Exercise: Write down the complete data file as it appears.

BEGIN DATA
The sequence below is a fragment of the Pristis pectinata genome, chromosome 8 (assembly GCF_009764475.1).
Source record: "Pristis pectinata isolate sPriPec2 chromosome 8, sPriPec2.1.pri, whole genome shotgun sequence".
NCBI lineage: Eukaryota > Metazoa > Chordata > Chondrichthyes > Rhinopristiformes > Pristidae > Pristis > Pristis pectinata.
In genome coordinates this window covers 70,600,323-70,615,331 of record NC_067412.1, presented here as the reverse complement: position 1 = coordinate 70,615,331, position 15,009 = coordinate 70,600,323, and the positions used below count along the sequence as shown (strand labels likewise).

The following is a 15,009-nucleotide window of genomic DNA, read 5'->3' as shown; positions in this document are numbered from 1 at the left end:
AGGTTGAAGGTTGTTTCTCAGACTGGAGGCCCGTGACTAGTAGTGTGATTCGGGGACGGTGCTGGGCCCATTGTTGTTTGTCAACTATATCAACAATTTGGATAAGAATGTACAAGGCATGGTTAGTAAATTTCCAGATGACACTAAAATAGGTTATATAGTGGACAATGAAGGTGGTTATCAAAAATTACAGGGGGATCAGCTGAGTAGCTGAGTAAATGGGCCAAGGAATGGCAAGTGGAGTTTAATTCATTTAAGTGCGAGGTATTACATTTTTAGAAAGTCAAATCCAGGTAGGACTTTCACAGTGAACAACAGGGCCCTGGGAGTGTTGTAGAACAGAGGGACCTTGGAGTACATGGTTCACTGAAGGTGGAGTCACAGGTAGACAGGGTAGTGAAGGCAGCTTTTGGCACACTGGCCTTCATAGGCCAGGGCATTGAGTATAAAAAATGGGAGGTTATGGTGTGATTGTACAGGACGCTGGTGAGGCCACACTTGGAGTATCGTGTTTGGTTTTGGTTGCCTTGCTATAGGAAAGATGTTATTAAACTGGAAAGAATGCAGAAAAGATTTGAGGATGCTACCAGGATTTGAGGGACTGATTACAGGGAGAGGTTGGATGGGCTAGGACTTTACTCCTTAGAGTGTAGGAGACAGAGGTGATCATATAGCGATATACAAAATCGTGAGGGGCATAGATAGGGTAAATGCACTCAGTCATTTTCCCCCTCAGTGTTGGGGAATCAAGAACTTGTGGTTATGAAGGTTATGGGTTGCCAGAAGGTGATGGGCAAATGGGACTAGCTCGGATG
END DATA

The sequence below is a fragment of the Pristis pectinata genome, chromosome 8 (assembly GCF_009764475.1).
Source record: "Pristis pectinata isolate sPriPec2 chromosome 8, sPriPec2.1.pri, whole genome shotgun sequence".
NCBI lineage: Eukaryota > Metazoa > Chordata > Chondrichthyes > Rhinopristiformes > Pristidae > Pristis > Pristis pectinata.
In genome coordinates this window covers 70,600,323-70,615,331 of record NC_067412.1, presented here as the reverse complement: position 1 = coordinate 70,615,331, position 15,009 = coordinate 70,600,323, and the positions used below count along the sequence as shown (strand labels likewise).

The following is a 15,009-nucleotide window of genomic DNA, read 5'->3' as shown; positions in this document are numbered from 1 at the left end:
AGGTTGAAGGTTGTTTCTCAGACTGGAGGCCCGTGACTAGTAGTGTGATTCGGGGACGGTGCTGGGCCCATTGTTGTTTGTCAACTATATCAACAATTTGGATAAGAATGTACAAGGCATGGTTAGTAAATTTCCAGATGACACTAAAATAGGTTATATAGTGGACAATGAAGGTGGTTATCAAAAATTACAGGGGGATCAGCTGAGTAGCTGAGTAAATGGGCCAAGGAATGGCAAGTGGAGTTTAATTCATTTAAGTGCGAGGTATTACATTTTTAGAAAGTCAAATCCAGGTAGGACTTTCACAGTGAACAACAGGGCCCTGGGAGTGTTGTAGAACAGAGGGACCTTGGAGTACATGGTTCACTGAAGGTGGAGTCACAGGTAGACAGGGTAGTGAAGGCAGCTTTTGGCACACTGGCCTTCATAGGCCAGGGCATTGAGTATAAAAAATGGGAGGTTATGGTGTGATTGTACAGGACGCTGGTGAGGCCACACTTGGAGTATCGTGTTTGGTTTTGGTTGCCTTGCTATAGGAAAGATGTTATTAAACTGGAAAGAATGCAGAAAAGATTTGAGGATGCTACCAGGATTTGAGGGACTGATTACAGGGAGAGGTTGGATGGGCTAGGACTTTACTCCTTAGAGTGTAGGAGACAGAGGTGATCATATAGCGATATACAAAATCGTGAGGGGCATAGATAGGGTAAATGCACTCAGTCATTTTCCCCCTCAGTGTTGGGGAATCAAGAACTTGTGGTTATGAAGGTTATGGGTTGCCAGAAGGTGATGGGCAAATGGGACTAGCTCGGATG